Three-Year Sign Saga Reveals Flaws


So did you hear the one about the sign?

Guy goes into Town Hall and says, "Hey, I need a sign."

Town Hall chuckles.

Guy goes away. Takes a course in public speaking. Draws a pretty picture of his sign. Comes back a year later and says, "Hey, I need a sign, please."

Town Hall guffaws.

Guy looks baffled. Goes away. Watches 25,000 cars a day drive by his place without a sign. Buys new clothes. Gets his teeth whitened. Comes back a year later and says, "I need a sign, pretty please."

Town Hall laughs out loud.

Guy goes away, gets a degree in rhetoric, comes back a year later and says, "You gotta give me a sign. It's in your best interest. I'm gonna go out of business. Then I can't pay any more sales tax."

Town Hall says, "That's no sign. That's my wife."

Guy goes away. Thinks about it for another year. Comes back, says: "I don't get it."

Town Hall chuckles and says, "Sure you can have a sign -- all you had to do was ask."

All right, that's not exactly what happened during the three years Swiss Village owner Roger Kreimeyer spent trying to get Payson to approve a sign on the highway out front of one of the town's more coherent commercial developments.

But it's close.

Three years ago, he made a simple request. Please let him put a sign out front listing all the businesses in Swiss Village. He had the drawing and the clear need and a bid from a sign company for $4,500.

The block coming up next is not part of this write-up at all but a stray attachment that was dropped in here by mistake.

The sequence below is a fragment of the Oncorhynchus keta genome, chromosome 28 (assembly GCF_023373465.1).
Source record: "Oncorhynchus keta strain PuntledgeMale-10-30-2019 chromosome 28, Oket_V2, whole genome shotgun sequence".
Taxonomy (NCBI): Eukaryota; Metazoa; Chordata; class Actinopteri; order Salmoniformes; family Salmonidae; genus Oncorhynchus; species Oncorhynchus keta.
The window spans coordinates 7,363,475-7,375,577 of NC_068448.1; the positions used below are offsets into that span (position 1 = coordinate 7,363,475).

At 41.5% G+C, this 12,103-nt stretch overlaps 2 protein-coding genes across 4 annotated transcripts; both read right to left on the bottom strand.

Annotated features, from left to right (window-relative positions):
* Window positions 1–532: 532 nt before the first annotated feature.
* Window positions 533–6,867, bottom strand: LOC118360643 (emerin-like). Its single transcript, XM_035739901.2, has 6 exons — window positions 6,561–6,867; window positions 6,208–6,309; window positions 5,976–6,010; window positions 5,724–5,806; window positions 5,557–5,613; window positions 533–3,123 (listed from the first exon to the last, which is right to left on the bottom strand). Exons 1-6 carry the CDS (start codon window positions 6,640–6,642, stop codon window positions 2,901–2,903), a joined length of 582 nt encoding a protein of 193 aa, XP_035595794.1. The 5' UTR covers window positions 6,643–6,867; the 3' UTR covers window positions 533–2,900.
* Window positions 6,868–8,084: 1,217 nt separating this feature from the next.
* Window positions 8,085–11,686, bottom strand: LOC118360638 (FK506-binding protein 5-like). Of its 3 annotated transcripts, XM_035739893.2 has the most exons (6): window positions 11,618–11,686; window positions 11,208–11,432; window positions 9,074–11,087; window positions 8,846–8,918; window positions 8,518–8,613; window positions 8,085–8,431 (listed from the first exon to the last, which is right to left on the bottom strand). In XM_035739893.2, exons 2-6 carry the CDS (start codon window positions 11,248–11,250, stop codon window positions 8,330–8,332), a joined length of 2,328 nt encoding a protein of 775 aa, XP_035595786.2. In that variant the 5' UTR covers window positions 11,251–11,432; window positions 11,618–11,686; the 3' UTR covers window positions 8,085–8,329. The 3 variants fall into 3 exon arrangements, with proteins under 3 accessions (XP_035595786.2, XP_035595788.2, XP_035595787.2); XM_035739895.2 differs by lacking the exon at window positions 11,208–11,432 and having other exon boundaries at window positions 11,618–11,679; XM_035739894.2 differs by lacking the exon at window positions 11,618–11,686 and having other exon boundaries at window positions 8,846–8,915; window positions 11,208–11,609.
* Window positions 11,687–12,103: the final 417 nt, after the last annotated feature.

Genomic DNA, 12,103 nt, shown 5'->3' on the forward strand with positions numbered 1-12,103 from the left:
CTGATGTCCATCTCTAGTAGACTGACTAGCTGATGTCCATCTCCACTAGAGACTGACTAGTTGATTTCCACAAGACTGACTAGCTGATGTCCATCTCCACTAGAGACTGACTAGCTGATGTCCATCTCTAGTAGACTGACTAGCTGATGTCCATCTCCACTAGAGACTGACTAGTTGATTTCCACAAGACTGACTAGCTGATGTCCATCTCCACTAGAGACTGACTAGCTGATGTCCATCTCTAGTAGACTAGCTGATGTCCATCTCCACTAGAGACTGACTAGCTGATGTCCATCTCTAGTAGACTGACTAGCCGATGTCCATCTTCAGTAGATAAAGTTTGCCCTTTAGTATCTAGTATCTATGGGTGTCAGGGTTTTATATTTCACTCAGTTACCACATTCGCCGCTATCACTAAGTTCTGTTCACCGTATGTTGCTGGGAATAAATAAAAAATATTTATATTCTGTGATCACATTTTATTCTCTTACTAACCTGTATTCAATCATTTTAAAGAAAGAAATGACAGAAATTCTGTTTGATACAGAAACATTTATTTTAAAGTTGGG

Well, turns out, signs are complicated in Payson. Used to be we were a blue collar town and a sign was just a way to let folks know you're in there. But we're becoming something else now -- Sedona on the family plan or some such. So we need to design everything. And landscape everything. And pick our paints off a color chart.

So assorted town officials squinted at Roger's sign request and figured maybe we should wait until we finished the landscaping master plan and officially adopted a color chart, so he wouldn't, like, clash.

And that's fine. Design is nice. Coming up with an appealing scheme to seduce out-of-towners into spending their ill-gotten gains is nice. We want to be a mountain town with a Western heritage. We can get with the program.

But then, there's Roger -- looking dolefully out the front window at all those potential customers flashing past on the highway.

He's been before the council a couple of times, haunted the corridors of Town Hall and watched the seasons turn as he waited for approval.

Finally, last night, he got it -- after pointing out how badly businesses need to advertise. Of course, his sign will now cost at least $12,000. The councilors shook their heads and said it was a shame it all took so long. Oh, and by the way, would he mind changing the sign in the future (at town expense) if the town ever does adopt a dark sky lighting ordinance and those still-pondered design standards for the highway?

So Roger's got his sign

And we can only hope that the council got the message. Payson has earned its reputation for not being business-friendly through just such careless, offhand and shortsighted responses to the legitimate needs of its citizens. We're not saying we don't want to look nice, we're saying there's simply no excuse for keeping Roger and the businesses he represents waiting for three years for a simple sign.

And that's no joke.

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